Having followed the news over the last couple of days, I’m saddened by the fact of Kevin Pietersen’s retirement from international limited overs cricket.

Apparently the fella wanted to continue playing T20 for England, but the ECB advised that to be eligible for T20 he had to be available for ODIs (50 over cricket) as well.

ODIs can be a bit tiresome on occasion, but they are still a good way to pass a day. Especially with people of Pietersen’s callibre playing, who can sense that the game is dying or becoming dull, and inject a bit of adrenalin into the situation. KP and his ilk can turn a game and make it exciting.

A few days ago, I believe it was Thursday, while we watched the rain at Edgbaston, I listened to Andy Flower talking about the medium- and long-term interests of the team. And I think Flowers and the ECB have got it right.

You can’t make an exception for individuals. And I think there is a concern that ODI cricket is the poor relation to Test and T20 cricket. If they (the ECB) allow KP to pick and choose, they will have to let all players pick and choose. And especially with the strains that modern bowling inflicts on the body, I could see the entire first-class England bowling attack retiring with immediate effect from ODI cricket.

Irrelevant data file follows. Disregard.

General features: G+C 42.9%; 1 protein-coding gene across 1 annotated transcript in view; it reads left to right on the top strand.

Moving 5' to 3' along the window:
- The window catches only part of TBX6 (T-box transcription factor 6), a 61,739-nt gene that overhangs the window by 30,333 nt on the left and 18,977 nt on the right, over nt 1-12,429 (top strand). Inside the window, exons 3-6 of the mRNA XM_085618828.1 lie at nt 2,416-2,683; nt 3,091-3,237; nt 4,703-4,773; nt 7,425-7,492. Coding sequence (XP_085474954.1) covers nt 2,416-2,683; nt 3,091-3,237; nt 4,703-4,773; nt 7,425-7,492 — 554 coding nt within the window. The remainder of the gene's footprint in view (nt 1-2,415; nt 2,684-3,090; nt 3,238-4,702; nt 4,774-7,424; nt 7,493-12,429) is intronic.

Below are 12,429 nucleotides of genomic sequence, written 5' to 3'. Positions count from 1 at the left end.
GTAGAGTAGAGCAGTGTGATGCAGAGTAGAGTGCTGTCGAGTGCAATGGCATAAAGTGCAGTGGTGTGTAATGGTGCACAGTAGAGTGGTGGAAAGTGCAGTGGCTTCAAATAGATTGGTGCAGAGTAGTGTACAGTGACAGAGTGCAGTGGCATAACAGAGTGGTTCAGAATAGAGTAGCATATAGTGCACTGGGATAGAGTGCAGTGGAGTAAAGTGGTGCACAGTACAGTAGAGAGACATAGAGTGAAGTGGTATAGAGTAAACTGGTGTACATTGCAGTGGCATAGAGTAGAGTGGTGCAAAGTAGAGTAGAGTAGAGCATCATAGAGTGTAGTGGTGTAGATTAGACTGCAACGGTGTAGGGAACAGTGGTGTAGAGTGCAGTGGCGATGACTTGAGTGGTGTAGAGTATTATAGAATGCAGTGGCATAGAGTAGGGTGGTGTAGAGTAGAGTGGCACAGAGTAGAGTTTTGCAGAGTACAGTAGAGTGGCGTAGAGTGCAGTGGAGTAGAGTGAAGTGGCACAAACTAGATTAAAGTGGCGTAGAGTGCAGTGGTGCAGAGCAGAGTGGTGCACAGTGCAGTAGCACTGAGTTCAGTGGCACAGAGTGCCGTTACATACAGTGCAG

T20 is the glamourous form of the game; Test cricket is the strategic mind game. Fifty over cricket is a way to watch a complete game in a day, but it isn’t differentiated; it needs to build its own reputation. I don’t think that cricketers are crying out to play ODIs, and that needs to change. ODI cricket needs its own image, its own brand and specialists.

Until it does that, ODIs, for England at least, will always be a secondary thought. They might attract large crowds in the sub-continent, but so do T20 matches.

I’ll miss KP and the anticipation of his appearance. But his performance was always hit-and-miss. He could be out for a low score or hit a quick 50. The team as a unit needs to be reliable. And with the strength and depth of the English team as it is at the moment, perhaps now is the best time for KP to retire. At the age of 31. Lucky git.